Return type:

A numpy array suitably shaped with the property interpolated.

set_domain(bounds, shape)[source]

Set the domain to interpolate into.

Parameters:
  • bounds (tuple) – (xmin, xmax, ymin, ymax, zmin, zmax)
  • shape (tuple) – (nx, ny, nz)
set_interpolation_points(x=None, y=None, z=None)[source]

Set the points on which we must interpolate the arrays.

If any of x, y, z is not passed it is assumed to be 0.0 and shaped like the other non-None arrays.

Parameters:
  • x (ndarray) – the x-coordinate of points on which to interpolate.
  • y (ndarray) – the y-coordinate of points on which to interpolate.
  • z (ndarray) – the z-coordinate of points on which to interpolate.
update(update_domain=True)[source]

Update the NNPS when particles have moved.

If the update_domain is False, the domain is not updated.

Use this when the arrays are the same but the particles have themselves changed. If the particle arrays themselves change use the update_particle_arrays method instead.

update_particle_arrays(particle_arrays)[source]

Call this for a new set of particle arrays which have the same properties as before.

For example, if you are reading the particle array data from files, each time you load a new file a new particle array is read with the same properties. Call this function to reset the arrays.

class pysph.tools.interpolator.SPHFirstOrderApproximation(dest, sources, dim=1)[source]

Bases: pysph.sph.equation.Equation

The method used to solve the linear system in this function is not same as in the reference. In the function Ax=b is solved where A := moment (Moment matrix) and b := p_sph (Property calculated using basic SPH). The calculation need the moment to be evaluated before this step which is done in SPHFirstOrderApproximationPreStep

References

[Liu2006]M.B. Liu, G.R. Liu, “Restoring particle consistency in smoothed particle hydrodynamics”, Applied Numerical Mathematics Volume 56, Issue 1 2006, Pages 19-36, ISSN 0168-9274
initialize(d_idx, d_prop, d_p_sph)[source]
loop(d_idx, d_h, s_h, s_x, s_y, s_z, d_x, d_y, d_z, s_rho, s_m, WIJ, DWIJ, s_temp_prop, d_p_sph, s_idx)[source]
post_loop(d_idx, d_moment, d_prop, d_p_sph)[source]
class pysph.tools.interpolator.SPHFirstOrderApproximationPreStep(dest, sources, dim=1)[source]

Bases: pysph.sph.equation.Equation

initialize(d_idx, d_moment)[source]
loop(d_idx, s_idx, d_h, s_h, s_x, s_y, s_z, d_x, d_y, d_z, s_rho, s_m, WIJ, XIJ, DWIJ, d_moment)[source]
pysph.tools.interpolator.get_bounding_box(particle_arrays, tight=False, stretch=0.05)[source]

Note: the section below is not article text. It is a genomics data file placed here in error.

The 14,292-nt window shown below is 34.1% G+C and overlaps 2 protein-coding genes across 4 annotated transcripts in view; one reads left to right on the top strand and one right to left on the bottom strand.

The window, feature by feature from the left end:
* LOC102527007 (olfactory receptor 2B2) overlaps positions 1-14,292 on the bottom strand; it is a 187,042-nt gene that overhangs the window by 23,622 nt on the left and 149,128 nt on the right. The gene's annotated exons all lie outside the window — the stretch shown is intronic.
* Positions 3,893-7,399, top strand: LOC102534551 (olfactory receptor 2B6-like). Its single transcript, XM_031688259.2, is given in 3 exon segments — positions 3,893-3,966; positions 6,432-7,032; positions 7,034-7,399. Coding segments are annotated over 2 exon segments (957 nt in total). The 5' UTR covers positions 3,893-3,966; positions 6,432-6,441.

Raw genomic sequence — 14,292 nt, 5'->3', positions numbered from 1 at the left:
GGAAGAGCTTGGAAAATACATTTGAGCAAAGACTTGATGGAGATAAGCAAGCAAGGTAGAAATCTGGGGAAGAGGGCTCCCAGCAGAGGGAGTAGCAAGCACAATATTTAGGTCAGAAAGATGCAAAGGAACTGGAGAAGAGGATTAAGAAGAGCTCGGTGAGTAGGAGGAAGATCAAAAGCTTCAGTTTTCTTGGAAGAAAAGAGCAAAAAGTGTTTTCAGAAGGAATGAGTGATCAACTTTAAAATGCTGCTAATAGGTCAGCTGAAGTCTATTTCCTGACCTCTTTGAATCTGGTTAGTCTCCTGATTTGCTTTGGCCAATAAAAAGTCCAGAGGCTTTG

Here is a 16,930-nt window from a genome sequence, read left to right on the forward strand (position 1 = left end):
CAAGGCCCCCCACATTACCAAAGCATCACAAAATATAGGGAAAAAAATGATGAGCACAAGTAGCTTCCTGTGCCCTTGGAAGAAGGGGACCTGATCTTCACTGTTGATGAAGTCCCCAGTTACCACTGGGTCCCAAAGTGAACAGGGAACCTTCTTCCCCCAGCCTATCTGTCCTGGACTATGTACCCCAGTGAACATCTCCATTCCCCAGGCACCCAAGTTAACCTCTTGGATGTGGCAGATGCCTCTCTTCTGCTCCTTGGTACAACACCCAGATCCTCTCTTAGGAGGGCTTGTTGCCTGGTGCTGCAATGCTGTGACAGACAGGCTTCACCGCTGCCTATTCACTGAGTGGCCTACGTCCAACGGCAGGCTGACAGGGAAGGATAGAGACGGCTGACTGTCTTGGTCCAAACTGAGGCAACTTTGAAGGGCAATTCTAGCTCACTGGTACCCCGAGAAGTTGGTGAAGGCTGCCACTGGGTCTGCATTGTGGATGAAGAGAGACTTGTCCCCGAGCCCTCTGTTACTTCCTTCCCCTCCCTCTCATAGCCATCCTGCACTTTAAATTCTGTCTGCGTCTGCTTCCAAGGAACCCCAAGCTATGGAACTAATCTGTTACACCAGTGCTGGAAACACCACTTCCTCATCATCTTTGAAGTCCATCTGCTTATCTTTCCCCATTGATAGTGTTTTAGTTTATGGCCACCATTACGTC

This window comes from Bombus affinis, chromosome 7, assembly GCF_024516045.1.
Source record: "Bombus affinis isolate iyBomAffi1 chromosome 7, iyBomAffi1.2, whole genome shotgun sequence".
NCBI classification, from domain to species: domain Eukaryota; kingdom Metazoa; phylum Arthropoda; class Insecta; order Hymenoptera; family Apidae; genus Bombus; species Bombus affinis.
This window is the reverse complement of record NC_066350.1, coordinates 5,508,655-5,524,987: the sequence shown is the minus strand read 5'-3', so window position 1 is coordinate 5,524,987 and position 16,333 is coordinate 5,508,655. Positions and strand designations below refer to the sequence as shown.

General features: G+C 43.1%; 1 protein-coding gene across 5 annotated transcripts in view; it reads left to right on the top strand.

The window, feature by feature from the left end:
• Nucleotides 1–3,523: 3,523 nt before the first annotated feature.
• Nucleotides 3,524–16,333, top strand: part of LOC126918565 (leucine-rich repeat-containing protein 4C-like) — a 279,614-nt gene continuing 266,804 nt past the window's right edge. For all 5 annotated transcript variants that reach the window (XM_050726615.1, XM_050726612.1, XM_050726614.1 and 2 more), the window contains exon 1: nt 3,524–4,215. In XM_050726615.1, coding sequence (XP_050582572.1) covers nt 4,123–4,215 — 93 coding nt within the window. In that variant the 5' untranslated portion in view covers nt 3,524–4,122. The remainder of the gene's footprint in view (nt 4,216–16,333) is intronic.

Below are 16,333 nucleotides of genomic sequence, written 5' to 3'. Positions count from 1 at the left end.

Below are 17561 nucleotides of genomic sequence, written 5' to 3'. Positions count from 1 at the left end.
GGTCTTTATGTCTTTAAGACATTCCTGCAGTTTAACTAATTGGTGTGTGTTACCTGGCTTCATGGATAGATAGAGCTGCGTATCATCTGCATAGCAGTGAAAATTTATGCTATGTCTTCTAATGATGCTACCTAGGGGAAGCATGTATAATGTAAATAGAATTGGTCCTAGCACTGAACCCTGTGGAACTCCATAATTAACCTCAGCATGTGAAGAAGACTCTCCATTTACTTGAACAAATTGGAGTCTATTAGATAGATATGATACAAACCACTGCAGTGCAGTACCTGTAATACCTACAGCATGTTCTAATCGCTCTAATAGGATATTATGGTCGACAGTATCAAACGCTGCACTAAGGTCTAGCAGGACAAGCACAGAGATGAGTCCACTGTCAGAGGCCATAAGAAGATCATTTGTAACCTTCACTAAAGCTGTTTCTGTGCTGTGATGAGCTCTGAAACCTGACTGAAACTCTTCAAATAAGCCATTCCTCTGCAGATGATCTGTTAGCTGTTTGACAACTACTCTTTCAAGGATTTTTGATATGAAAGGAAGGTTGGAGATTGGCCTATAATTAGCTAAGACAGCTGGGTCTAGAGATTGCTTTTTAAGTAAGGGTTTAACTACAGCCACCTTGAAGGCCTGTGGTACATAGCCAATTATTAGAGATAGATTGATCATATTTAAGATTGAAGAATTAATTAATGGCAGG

Find the size of the domain given a sequence of particle arrays.

If tight is True, the bounds are tight, if not the domain is stretched along each dimension by an amount stretch specified as a percentage of the length along that dimension is added in each dimension.

pysph.tools.interpolator.get_nx_ny_nz(num_points, bounds)[source]

Given a number of points to use and the bounds, return a triplet of integers for a uniform mesh with approximately that many points.

pysph.tools.interpolator.main(fname, prop, npoint)[source]

SPH Evaluator

This module provides a class that allows one to evaluate a set of equations on a collection of particle arrays. This is very handy for non-trivial post-processing that needs to be quick.

A convenience class that combines an AccelerationEval and an SPHCompiler to allow a user to specify particle arrays, equations, an optional domain and kernel to produce an SPH evaluation.

This is handy for post-processing.

class pysph.tools.sph_evaluator.SPHEvaluator(arrays, equations, dim, kernel=None, domain_manager=None, backend=None, nnps_factory=<type 'pysph.base.linked_list_nnps.LinkedListNNPS'>)[source]

Bases: object

Constructor.

Parameters:
  • arrays (list(ParticleArray)) –
  • equations (list) –
  • dim (int) –
  • kernel (kernel instance.) –
  • domain_manager (DomainManager) –
  • backend (str: indicates the backend to use.) – one of (‘opencl’, ‘cython’, ‘’, None)
  • nnps_factory (A factory that creates an NNPSBase instance.) –
evaluate(t=0.0, dt=0.1)[source]

Evalute the SPH equations, dummy t and dt values can be passed.

update(update_domain=True)[source]

Update the NNPS when particles have moved.

If the update_domain is False, the domain is not updated.

Use this when the arrays are the same but the particles have themselves changed. If the particle arrays themselves change use the update_particle_arrays method instead.

update_particle_arrays(arrays)[source]

Call this for a new set of particle arrays which have the same properties as before.

For example, if you are reading the particle array data from files, each time you load a new file a new particle array is read with the same properties. Call this function to reset the arrays.

STL Converter

The following function can be used to convert an STL file to a set of grid points.